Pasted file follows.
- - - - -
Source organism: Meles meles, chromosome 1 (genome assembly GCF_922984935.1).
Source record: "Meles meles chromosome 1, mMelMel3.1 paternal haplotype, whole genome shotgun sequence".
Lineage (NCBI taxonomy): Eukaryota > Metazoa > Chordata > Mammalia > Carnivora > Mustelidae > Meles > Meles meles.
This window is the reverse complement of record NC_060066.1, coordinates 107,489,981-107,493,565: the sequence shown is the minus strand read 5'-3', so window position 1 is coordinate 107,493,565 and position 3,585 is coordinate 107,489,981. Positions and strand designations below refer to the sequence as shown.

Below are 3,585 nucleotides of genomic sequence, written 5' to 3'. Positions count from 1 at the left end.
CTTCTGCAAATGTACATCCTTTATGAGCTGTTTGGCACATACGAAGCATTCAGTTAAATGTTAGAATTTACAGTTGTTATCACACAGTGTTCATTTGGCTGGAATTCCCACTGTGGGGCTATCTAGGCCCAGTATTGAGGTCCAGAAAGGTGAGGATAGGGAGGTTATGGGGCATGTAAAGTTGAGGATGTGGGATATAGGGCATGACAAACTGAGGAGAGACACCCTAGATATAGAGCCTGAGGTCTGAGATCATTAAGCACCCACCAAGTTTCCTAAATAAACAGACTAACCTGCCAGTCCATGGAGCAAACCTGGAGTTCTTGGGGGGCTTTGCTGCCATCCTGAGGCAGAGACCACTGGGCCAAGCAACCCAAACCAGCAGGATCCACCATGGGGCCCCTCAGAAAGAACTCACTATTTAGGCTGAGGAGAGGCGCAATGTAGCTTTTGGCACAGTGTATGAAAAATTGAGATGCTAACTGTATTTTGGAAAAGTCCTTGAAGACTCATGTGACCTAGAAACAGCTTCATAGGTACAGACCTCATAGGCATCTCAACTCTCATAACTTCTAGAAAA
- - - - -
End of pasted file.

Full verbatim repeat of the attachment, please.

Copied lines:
Source organism: Meles meles, chromosome 1 (genome assembly GCF_922984935.1).
Source record: "Meles meles chromosome 1, mMelMel3.1 paternal haplotype, whole genome shotgun sequence".
Lineage (NCBI taxonomy): Eukaryota > Metazoa > Chordata > Mammalia > Carnivora > Mustelidae > Meles > Meles meles.
This window is the reverse complement of record NC_060066.1, coordinates 107,489,981-107,493,565: the sequence shown is the minus strand read 5'-3', so window position 1 is coordinate 107,493,565 and position 3,585 is coordinate 107,489,981. Positions and strand designations below refer to the sequence as shown.

Below are 3,585 nucleotides of genomic sequence, written 5' to 3'. Positions count from 1 at the left end.
CTTCTGCAAATGTACATCCTTTATGAGCTGTTTGGCACATACGAAGCATTCAGTTAAATGTTAGAATTTACAGTTGTTATCACACAGTGTTCATTTGGCTGGAATTCCCACTGTGGGGCTATCTAGGCCCAGTATTGAGGTCCAGAAAGGTGAGGATAGGGAGGTTATGGGGCATGTAAAGTTGAGGATGTGGGATATAGGGCATGACAAACTGAGGAGAGACACCCTAGATATAGAGCCTGAGGTCTGAGATCATTAAGCACCCACCAAGTTTCCTAAATAAACAGACTAACCTGCCAGTCCATGGAGCAAACCTGGAGTTCTTGGGGGGCTTTGCTGCCATCCTGAGGCAGAGACCACTGGGCCAAGCAACCCAAACCAGCAGGATCCACCATGGGGCCCCTCAGAAAGAACTCACTATTTAGGCTGAGGAGAGGCGCAATGTAGCTTTTGGCACAGTGTATGAAAAATTGAGATGCTAACTGTATTTTGGAAAAGTCCTTGAAGACTCATGTGACCTAGAAACAGCTTCATAGGTACAGACCTCATAGGCATCTCAACTCTCATAACTTCTAGAAAA